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OVMA Position Statements August 2017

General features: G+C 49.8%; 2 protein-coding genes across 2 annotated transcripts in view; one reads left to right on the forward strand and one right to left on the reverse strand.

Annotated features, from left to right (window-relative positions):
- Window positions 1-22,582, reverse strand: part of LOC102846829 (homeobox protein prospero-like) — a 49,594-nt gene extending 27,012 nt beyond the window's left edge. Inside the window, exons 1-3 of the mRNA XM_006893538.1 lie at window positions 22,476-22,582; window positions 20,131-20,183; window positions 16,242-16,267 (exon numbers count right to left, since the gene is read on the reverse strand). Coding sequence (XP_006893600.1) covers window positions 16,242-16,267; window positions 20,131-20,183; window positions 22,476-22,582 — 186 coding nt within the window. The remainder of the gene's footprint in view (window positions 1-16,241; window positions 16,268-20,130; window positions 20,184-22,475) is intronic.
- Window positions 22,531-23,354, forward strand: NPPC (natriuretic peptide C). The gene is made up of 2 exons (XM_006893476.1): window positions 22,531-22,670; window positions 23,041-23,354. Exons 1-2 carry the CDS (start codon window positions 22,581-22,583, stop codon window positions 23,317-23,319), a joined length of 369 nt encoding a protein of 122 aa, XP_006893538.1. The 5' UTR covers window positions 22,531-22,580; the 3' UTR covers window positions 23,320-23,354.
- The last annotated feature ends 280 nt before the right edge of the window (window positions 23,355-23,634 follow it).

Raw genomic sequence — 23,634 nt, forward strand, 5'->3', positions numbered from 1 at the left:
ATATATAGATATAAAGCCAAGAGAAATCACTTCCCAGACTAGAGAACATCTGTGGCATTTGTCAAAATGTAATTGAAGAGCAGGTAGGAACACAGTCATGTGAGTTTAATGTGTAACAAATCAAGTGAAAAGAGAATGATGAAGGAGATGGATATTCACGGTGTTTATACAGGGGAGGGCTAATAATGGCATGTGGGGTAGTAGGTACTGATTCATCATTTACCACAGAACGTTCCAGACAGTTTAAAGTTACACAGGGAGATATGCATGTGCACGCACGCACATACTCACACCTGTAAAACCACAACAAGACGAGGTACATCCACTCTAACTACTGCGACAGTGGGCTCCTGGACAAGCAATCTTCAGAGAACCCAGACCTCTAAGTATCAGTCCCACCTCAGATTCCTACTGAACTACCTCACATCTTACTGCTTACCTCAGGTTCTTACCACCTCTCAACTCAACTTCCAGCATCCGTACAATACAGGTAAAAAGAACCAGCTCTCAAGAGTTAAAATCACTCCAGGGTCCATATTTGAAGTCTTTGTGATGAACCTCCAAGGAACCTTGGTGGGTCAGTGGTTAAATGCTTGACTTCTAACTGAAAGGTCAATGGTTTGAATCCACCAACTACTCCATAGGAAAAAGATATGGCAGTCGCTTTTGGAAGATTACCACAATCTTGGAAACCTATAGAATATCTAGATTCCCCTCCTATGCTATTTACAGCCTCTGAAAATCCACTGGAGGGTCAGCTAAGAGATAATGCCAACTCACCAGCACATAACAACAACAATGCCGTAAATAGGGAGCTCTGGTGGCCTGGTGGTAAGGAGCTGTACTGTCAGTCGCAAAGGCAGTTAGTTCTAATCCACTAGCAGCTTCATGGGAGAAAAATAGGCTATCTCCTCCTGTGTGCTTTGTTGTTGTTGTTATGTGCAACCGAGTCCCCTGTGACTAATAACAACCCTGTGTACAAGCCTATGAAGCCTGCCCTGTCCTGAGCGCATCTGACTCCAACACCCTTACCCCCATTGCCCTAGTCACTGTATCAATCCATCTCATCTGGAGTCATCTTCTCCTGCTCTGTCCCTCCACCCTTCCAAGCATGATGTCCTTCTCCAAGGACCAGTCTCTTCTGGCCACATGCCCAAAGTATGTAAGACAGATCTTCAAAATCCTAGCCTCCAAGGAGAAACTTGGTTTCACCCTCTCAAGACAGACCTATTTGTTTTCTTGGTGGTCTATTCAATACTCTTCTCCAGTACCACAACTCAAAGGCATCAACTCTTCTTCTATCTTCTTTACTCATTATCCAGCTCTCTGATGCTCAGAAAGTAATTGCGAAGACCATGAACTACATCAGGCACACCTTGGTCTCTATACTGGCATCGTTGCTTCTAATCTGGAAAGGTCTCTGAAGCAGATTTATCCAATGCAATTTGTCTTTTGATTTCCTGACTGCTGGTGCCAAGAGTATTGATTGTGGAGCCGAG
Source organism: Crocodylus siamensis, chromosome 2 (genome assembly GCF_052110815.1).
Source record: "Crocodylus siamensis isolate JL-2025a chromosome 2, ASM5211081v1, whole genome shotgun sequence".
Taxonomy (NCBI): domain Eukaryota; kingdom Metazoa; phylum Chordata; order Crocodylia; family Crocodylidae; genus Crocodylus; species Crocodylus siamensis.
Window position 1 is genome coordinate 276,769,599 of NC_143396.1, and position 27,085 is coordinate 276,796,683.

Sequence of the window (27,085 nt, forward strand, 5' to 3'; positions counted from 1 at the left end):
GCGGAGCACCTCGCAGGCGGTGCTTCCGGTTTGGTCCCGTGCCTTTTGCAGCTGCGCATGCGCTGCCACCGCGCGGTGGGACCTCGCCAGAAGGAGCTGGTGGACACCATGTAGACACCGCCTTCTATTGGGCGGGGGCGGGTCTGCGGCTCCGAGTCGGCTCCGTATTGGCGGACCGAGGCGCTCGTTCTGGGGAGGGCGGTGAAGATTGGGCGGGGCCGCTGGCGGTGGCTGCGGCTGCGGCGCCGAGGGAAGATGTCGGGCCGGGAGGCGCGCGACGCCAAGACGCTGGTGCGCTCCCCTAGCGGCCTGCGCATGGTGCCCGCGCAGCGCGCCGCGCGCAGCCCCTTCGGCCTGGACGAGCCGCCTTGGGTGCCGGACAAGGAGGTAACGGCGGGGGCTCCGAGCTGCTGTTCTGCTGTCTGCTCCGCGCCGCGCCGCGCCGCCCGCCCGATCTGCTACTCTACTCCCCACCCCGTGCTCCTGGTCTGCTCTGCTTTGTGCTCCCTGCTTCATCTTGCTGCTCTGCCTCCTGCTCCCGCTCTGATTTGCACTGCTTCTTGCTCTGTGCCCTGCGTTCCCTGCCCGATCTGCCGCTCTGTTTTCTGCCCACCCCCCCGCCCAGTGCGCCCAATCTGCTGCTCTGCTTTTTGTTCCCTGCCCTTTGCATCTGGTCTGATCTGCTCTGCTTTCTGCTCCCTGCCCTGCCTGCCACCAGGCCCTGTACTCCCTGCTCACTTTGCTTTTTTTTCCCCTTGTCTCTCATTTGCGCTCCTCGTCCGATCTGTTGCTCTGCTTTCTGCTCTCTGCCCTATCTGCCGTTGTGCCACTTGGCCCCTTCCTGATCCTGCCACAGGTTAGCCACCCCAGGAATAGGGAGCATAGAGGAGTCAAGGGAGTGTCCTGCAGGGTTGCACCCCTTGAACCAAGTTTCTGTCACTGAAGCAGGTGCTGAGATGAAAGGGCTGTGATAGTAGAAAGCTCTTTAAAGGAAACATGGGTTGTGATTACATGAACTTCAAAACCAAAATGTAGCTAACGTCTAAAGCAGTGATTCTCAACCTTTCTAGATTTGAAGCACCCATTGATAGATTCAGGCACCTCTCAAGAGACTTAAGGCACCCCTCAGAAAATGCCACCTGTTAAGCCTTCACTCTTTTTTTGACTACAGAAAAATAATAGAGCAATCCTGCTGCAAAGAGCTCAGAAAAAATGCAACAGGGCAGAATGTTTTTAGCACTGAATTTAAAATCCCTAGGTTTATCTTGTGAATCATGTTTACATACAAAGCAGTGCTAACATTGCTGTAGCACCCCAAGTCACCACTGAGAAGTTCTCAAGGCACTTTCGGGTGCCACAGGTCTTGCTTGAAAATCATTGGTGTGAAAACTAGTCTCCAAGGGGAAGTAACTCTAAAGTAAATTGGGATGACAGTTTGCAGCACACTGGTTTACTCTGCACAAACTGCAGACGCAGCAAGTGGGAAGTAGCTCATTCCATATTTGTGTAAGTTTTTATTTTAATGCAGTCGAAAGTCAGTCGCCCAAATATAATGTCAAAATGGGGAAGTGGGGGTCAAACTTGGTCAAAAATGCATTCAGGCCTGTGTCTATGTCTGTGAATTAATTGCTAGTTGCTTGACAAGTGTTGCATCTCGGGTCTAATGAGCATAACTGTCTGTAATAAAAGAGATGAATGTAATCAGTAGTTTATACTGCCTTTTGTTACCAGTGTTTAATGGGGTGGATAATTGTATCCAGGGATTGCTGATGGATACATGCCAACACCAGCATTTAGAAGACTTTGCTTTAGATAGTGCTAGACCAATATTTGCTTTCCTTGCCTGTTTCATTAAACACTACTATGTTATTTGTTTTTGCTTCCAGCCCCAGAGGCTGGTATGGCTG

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OVMA 420 Bronte Street South, Suite 205, Milton, Ontario L9T 0H9 T. 905.875.0756 or 1.800.670.1702 (toll-free) F. 905.875.0958 or 1.877.482.5941 (toll-free) OVMA Position Statement – Pet Overpopulation OVMA recognizes that pet overpopulation is of major concern both with regard to animal and human welfare. Animal welfare issues include undue suffering encountered by homeless, domestic animals as a result of poor housing, nutrition and improper health care as well as the needless euthanasia of unwanted pets. Human welfare concerns include potential health hazards, secondary to zoonotic diseases and injuries inflicted by aggressive animals, as well as the social conflicts relating to our responsibilities towards domestic animals. OVMA commends the work that has been done, and is still ongoing in the investigation of this problem, by a variety of animal welfare groups including, but not limited to, humane organizations, municipal animal control bodies, the veterinary profession and a variety of animal rights groups. As a result of these ongoing efforts, OVMA recognizes that the pet overpopulation problem is multi-factorial in its etiology. Any pet population is affected by birth rate, death rate, pet relinquishment/abandonment, the population structure of pets, the roaming tendencies of animals from one geographic area to another as well as human demographics and attitudes (Ref. #1). As such, any solution to the pet overpopulation problem must also be multi-factorial, with the realization that there is no simple, single-faceted, panacea approach. Therefore, it is the opinion of OVMA that efforts directed towards solving this problem must address the following 5 main areas: 1. Animal Control and Legislation 2. Pet Sterilization 3. Education 4. Data Collection and Critical Assessment 5. A Cooperative Approach 1. Animal Control And Legislation a) This requires the drafting, implementation and enforcement of animal control laws that are fair and equitable, but still act as a deterrent against irresponsible pet ownership. These laws should address the following areas: i) Public safety requirements (ie. appropriate pet restraint and control) ii) Public health provisions (ie. mandatory rabies vaccination and "pooper scooper" laws) iii) Nuisance abatement provisions (ie. noise infractions, property damage, wandering pets) iv) Animal welfare (ie. animal cruelty) (Ref. #2) OVMA supports the principles reflected in CVMA's Sample Municipal Bylaws Regulating the Keeping and Controlling of Companion Animals.

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